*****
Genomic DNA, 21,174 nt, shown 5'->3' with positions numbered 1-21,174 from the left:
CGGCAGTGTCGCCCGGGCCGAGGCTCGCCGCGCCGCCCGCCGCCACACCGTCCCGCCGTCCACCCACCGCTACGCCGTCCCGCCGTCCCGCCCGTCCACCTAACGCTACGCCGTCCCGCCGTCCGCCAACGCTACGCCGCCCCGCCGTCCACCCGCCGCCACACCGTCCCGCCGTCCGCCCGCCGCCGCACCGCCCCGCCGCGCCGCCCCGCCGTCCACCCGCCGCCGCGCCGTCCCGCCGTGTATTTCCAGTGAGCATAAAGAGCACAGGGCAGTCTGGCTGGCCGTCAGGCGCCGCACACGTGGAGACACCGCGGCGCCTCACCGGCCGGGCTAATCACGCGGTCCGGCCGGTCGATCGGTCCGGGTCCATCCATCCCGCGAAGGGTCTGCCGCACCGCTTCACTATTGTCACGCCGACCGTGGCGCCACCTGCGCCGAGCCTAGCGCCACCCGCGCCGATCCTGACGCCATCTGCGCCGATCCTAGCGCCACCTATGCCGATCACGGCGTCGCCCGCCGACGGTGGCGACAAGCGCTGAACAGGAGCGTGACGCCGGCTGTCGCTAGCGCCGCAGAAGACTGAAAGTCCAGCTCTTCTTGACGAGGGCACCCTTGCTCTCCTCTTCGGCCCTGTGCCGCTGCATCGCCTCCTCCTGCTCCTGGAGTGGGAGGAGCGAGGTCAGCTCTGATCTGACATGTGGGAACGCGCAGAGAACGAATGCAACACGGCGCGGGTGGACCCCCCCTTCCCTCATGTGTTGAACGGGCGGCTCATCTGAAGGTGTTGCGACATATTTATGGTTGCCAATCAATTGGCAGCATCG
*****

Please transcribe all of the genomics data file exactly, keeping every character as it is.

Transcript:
Genomic DNA, 21,174 nt, shown 5'->3' with positions numbered 1-21,174 from the left:
CGGCAGTGTCGCCCGGGCCGAGGCTCGCCGCGCCGCCCGCCGCCACACCGTCCCGCCGTCCACCCACCGCTACGCCGTCCCGCCGTCCCGCCCGTCCACCTAACGCTACGCCGTCCCGCCGTCCGCCAACGCTACGCCGCCCCGCCGTCCACCCGCCGCCACACCGTCCCGCCGTCCGCCCGCCGCCGCACCGCCCCGCCGCGCCGCCCCGCCGTCCACCCGCCGCCGCGCCGTCCCGCCGTGTATTTCCAGTGAGCATAAAGAGCACAGGGCAGTCTGGCTGGCCGTCAGGCGCCGCACACGTGGAGACACCGCGGCGCCTCACCGGCCGGGCTAATCACGCGGTCCGGCCGGTCGATCGGTCCGGGTCCATCCATCCCGCGAAGGGTCTGCCGCACCGCTTCACTATTGTCACGCCGACCGTGGCGCCACCTGCGCCGAGCCTAGCGCCACCCGCGCCGATCCTGACGCCATCTGCGCCGATCCTAGCGCCACCTATGCCGATCACGGCGTCGCCCGCCGACGGTGGCGACAAGCGCTGAACAGGAGCGTGACGCCGGCTGTCGCTAGCGCCGCAGAAGACTGAAAGTCCAGCTCTTCTTGACGAGGGCACCCTTGCTCTCCTCTTCGGCCCTGTGCCGCTGCATCGCCTCCTCCTGCTCCTGGAGTGGGAGGAGCGAGGTCAGCTCTGATCTGACATGTGGGAACGCGCAGAGAACGAATGCAACACGGCGCGGGTGGACCCCCCCTTCCCTCATGTGTTGAACGGGCGGCTCATCTGAAGGTGTTGCGACATATTTATGGTTGCCAATCAATTGGCAGCATCG